travis' brain dump

Tech Stuff

Skype For Business: Invalid incoming HTTPS certificate

by on Dec.15, 2018, under Tech Stuff

Skype for Business Front End Server
Event ID 32042 – LS User Services – Invalid incoming HTTPS Certificate

I ran into this issue recently when someone thought it’d be cute to have the intermediate and root certs for a domain sitting in the same container (Trusted Root Certification Authorities). There’s a reason we have different containers folks. 🙂

Needless to say I was not amused after wasting an hour or so trying to figure out just why this error kept popping up in my event logs and the FE services wouldn’t come up. The worst part? I’d looked at the certificate objects and because these two certs looked almost identical in name, I missed them entirely during my search. 

So after doing a little digging around, I was pointed back towards a problem with a chain. There were a few examples of some Powershell to accomplish what I needed, but I liked this one the best. It allowed for me to see the list of my offenders easily. 

Get-ChildItem cert:\LocalMachine\root -Recurse | Where-Object {$_.Issuer -ne $_.Subject} |fl FriendlyName,Subject,Issuer

Once run, any certificate listed is going to be a cert you need to take a look at. You’ll most likely either move these certificates to the Intermediate or Personal containers. Just be careful where you move stuff so you don’t create new problems for yourself. 

Hopefully you can save yourself some time by having this handy. 

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Migrating Windows DNS Server

by on Dec.09, 2018, under Tech Stuff

Ever needed to migrate a non-AD integrated Windows DNS Server to another instance of Windows? I found myself in the situation to do so this weekend so I figured I’d share the process for reference. 

From the source server: 

  1. Create a folder for storing the migration files. (ex. c:\temp\dnsgmig)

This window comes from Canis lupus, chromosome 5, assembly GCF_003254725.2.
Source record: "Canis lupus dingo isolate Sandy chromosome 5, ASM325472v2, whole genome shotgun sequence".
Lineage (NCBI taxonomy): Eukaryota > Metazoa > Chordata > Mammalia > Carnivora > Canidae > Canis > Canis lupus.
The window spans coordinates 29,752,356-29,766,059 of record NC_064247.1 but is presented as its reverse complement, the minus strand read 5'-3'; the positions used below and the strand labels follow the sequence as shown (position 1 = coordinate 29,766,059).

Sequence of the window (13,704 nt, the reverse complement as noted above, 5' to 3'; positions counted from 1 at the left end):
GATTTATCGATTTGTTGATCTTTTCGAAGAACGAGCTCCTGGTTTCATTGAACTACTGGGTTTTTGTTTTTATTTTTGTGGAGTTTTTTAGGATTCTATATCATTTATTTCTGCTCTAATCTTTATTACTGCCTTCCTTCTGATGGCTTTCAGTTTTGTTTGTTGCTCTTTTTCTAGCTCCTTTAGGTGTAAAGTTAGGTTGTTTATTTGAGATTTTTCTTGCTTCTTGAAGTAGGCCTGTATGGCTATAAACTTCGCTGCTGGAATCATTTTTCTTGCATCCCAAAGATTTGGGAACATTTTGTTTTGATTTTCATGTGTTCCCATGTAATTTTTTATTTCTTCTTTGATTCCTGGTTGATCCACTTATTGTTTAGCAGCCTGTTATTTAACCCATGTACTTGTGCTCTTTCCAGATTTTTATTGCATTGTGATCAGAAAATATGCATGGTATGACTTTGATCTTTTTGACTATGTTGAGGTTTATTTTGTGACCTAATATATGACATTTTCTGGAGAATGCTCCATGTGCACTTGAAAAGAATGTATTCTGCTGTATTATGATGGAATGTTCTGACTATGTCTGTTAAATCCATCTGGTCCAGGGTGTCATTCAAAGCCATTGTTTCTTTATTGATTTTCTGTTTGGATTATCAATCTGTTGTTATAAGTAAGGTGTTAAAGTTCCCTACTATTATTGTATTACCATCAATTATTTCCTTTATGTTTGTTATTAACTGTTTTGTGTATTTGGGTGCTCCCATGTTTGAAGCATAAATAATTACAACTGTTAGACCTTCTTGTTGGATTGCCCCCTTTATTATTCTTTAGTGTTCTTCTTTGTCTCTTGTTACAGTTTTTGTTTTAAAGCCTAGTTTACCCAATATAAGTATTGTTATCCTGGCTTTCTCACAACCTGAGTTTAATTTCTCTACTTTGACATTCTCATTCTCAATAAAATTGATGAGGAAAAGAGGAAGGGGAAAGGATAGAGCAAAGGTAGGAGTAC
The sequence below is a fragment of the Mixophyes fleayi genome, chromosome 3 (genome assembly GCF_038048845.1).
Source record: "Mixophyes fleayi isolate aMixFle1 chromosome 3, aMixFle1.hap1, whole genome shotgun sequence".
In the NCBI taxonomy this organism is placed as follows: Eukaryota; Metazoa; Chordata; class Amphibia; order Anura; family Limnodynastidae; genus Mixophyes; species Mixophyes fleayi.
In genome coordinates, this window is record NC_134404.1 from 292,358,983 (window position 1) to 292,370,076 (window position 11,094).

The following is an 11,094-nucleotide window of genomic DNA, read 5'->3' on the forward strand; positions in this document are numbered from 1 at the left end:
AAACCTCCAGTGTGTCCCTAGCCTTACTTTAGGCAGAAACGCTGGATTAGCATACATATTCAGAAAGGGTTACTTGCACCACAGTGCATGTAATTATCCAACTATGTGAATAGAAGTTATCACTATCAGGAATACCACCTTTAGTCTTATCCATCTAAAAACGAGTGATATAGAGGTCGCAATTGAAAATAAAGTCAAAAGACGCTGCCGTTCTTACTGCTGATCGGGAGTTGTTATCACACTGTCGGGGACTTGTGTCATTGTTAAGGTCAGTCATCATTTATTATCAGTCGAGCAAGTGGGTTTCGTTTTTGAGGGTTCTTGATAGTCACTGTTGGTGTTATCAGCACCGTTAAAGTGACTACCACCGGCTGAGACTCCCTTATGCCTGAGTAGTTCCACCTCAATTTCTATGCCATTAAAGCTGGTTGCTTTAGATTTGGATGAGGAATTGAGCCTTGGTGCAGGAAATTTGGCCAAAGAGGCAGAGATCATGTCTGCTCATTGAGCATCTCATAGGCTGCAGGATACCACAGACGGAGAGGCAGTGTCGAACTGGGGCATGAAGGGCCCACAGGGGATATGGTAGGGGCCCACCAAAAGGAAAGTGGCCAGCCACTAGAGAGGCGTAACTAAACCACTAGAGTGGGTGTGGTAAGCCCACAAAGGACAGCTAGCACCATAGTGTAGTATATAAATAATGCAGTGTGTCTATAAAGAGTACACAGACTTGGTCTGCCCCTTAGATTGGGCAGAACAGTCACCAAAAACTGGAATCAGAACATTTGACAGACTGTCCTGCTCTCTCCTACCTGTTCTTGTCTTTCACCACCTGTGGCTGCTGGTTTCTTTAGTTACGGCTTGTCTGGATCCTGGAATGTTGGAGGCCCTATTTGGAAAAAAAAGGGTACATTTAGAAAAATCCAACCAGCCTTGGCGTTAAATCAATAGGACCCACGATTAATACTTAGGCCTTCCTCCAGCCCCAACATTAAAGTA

2. From an elevated command prompt, execute the following commands:
    1. ‘reg export “HKEY_LOCAL_MACHINE\System\CurrentControlSet\Services\Parameters” c:\temp\dnsmig\dns-params.reg
    2. ‘reg export “HKEY_LOCAL_MACHINE\System\CurrentVersion\DNS Server” c:\temp\dnsmig\dns-version.reg
  3. Modify dns-params.reg and change “PreviousLocalHostname” to the fqdn of your new DNS server. If you using the same name, skip this step. 
  4. Copy the folder c:\windows\system32\dns to c:\temp\dnsmig\

Copy the source folder (c:\temp\dnsmig) to the destination server. (example will use the same folder name)

  1. From an elevated command prompt, execute the following command: 
    1. Stop-Service DNS
  2. Click to import your two registry files, dns-params.reg and dns-version.reg. You’ll be prompted each time to confirm you want to import the information. Click ‘Yes’. 
  3. Copy all of the files from c:\temp\dnsmig\dns to c:\windows\system32\dns
  4. From an elevated command prompt, execute the following command:
    1. Start-Service DNS

You should now be up and running. 

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MPIO on Nano Server

by on May.10, 2017, under Tech Stuff

After hunting around a little bit I found some great information on enabling and configuring MPIO on Nano Server. I figured, as always, I record down my thoughts here so I can reference them again later if needed and post it out publicly where it can be of some use to anyone wandering by. 

Useful Links: 

General information on MPIO from TechNet: Multpath I/O Overview

To enable MPIO on Nano Server, execute the following over your remote powershell session: 

Enable-WindowsOptionalFeature -Online -FeatureName MultiPathIO

Once enabled your SAN disks will be presented as duplicates (just as they are with MPIO under Windows Server), so you’ll need to execute additional powershell in order to claim or manage disks. 

Thankfully, Microsoft has published a script for this which can be downloaded from here: MPIO on NanoServer

It’s straight forward and works as designed, which feels odd sometimes when talking about Microsoft. 🙂 

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Get BlockSize of Disks Using WMI & Powershell

by on Apr.12, 2017, under Tech Stuff

Ok, so I couldn’t find this earlier on the web easy enough, so I figured I’d stick it here for later if I ever need it again. I was trying to verify that my scripts had correctly formatted the volumes for SQL data with the correct block size. This should come in handy for anything else you need to verify block size with as well. 

$WMIQuery = “SELECT Label, Blocksize, Name FROM Win32_Volume WHERE FileSystem=’NTFS'”
Get-WmiObject -Query $WMIQuery -ComputerName ‘.’ | Select-Object Label, Blocksize, Name

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